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Written reply to PQ on trade tensions

Written reply to PQ on trade tensions

Question

Ms Cheng Li Hui
: To ask the Minister for Trade and Industry with regard to the trade tensions between China and the United States (a) what are the implications of a lower economic growth forecast for 2019 and what can be done to mitigate it; (b) whether Singapore's exports have decreased over the last few months; (c) which industries are the hardest hit and how can they cope with this difficult period; and (d) whether the plans laid out in the Industry Transformation Maps are affected and require calibration. 

Written reply

1. The impact of the trade tensions on the Singapore economy has been limited thus far. In the first three quarters of 2018, Singapore’s non-oil domestic exports (NODX) grew by 6.2 per cent on a year-on-year basis, with the third quarter of 2018 marking the eighth consecutive quarter of growth in NODX. Notwithstanding this, Singapore’s GDP growth is likely to moderate in 2019 on the back of an expected slowdown in growth in major advanced and regional economies such as the US, China and ASEAN-5 economies, in part due to the ongoing trade tensions.  

2. The impact of the trade tensions on the Singapore economy will be felt most in externally-oriented sectors which are plugged into the US-China supply chains, such as the electronics and precision engineering clusters. However, there is potential for businesses to mitigate some of the impact by redirecting their exports of intermediate goods to other markets. In addition, there could be some offsetting effects when US and Chinese importers source more from the ASEAN region, including Singapore.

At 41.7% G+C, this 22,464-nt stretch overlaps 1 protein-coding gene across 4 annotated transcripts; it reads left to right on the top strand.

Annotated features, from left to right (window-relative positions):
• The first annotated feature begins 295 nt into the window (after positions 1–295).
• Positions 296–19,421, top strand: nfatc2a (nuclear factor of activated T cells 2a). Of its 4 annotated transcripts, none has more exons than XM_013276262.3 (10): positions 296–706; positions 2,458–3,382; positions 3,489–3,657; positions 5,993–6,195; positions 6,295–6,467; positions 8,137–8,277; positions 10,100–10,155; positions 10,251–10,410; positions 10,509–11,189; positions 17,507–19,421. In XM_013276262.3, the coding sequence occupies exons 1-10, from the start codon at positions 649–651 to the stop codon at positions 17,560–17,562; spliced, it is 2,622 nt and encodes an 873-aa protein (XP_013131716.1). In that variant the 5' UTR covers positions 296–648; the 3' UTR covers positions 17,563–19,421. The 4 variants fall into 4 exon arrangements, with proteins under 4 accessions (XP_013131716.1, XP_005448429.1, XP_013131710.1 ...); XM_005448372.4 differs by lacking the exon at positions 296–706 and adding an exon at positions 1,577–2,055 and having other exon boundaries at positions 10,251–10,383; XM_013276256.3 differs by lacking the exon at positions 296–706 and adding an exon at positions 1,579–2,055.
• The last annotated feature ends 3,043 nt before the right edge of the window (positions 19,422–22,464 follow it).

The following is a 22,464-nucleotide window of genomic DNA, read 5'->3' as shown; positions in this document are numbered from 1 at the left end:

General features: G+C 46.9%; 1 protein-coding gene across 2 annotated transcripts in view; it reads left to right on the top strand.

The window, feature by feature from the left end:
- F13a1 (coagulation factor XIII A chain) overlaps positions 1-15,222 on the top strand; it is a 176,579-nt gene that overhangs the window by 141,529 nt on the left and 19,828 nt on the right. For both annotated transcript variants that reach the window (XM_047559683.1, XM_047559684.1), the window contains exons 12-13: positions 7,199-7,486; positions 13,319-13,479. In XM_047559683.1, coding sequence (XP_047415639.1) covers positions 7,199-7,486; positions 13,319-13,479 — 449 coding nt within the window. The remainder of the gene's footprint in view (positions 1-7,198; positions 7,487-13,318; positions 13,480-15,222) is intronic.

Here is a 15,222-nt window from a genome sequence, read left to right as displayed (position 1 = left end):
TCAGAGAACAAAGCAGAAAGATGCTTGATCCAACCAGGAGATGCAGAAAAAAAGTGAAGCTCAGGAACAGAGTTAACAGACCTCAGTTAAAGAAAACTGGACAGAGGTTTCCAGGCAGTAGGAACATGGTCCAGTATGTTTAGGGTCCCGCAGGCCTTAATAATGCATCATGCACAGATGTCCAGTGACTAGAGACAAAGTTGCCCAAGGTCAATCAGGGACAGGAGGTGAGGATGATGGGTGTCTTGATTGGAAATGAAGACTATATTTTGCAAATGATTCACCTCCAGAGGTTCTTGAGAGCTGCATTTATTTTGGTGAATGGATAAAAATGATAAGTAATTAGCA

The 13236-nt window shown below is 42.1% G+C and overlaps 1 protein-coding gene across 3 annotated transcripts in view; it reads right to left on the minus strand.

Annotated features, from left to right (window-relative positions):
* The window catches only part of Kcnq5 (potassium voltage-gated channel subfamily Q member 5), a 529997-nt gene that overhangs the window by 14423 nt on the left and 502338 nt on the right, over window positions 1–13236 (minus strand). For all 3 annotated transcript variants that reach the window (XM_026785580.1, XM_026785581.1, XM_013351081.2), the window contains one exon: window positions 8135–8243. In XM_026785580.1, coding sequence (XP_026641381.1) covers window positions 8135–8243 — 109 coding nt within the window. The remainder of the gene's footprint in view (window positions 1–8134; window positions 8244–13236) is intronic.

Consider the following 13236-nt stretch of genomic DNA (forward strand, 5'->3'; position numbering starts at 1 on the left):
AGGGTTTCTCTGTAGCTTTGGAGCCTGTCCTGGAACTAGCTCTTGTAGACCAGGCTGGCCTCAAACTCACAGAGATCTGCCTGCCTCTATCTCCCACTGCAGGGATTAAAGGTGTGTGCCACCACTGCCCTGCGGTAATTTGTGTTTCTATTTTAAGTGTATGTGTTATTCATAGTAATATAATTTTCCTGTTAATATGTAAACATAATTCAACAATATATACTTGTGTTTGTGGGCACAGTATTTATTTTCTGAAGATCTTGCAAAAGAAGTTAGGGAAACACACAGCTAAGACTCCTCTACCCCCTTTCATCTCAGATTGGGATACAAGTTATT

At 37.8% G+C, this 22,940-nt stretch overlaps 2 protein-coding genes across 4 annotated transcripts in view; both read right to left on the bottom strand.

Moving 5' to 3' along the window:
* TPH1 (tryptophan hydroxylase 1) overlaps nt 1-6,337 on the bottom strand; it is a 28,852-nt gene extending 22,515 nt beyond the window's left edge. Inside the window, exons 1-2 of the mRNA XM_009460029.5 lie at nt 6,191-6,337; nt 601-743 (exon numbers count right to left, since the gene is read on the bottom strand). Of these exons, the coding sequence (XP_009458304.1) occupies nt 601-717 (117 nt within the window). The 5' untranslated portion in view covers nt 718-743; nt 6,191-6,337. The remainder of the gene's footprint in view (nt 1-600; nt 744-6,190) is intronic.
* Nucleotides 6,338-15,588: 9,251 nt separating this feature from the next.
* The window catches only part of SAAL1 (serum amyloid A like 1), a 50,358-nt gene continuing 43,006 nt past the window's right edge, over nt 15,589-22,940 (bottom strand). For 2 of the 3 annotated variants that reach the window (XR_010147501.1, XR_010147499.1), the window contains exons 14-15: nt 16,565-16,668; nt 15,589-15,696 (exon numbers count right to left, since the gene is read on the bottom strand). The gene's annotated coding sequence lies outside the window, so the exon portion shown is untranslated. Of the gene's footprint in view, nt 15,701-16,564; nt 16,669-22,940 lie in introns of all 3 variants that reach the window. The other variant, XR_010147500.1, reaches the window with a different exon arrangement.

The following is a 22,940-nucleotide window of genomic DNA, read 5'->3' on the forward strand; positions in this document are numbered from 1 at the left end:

3. Our economic agencies are working closely with businesses to identify any disruptions promptly, and facilitate link-ups with other suppliers and markets to restructure supply chains where necessary. Businesses can also leverage on the strong trading networks that we have developed over the years, as well as our extensive network of free trade agreements, to navigate the disruptions and seek out new opportunities and alternative suppliers and demand markets.

The Government will continue to press on with efforts to help companies build the capabilities that they need to access new markets, on-board cutting-edge technologies, and create good jobs. The Industry Transformation Maps (ITMs) are dynamic plans that will be updated to respond to changes in the economic environment. The Future Economy Council, comprising tripartite representatives, monitors the progress of our ITMs, and ensures that they continue to be relevant to emerging trends. The Council will monitor the situation and adjust the ITMs as the situation requires, in partnership with key stakeholders, such as businesses, trade associations and chambers, and unions
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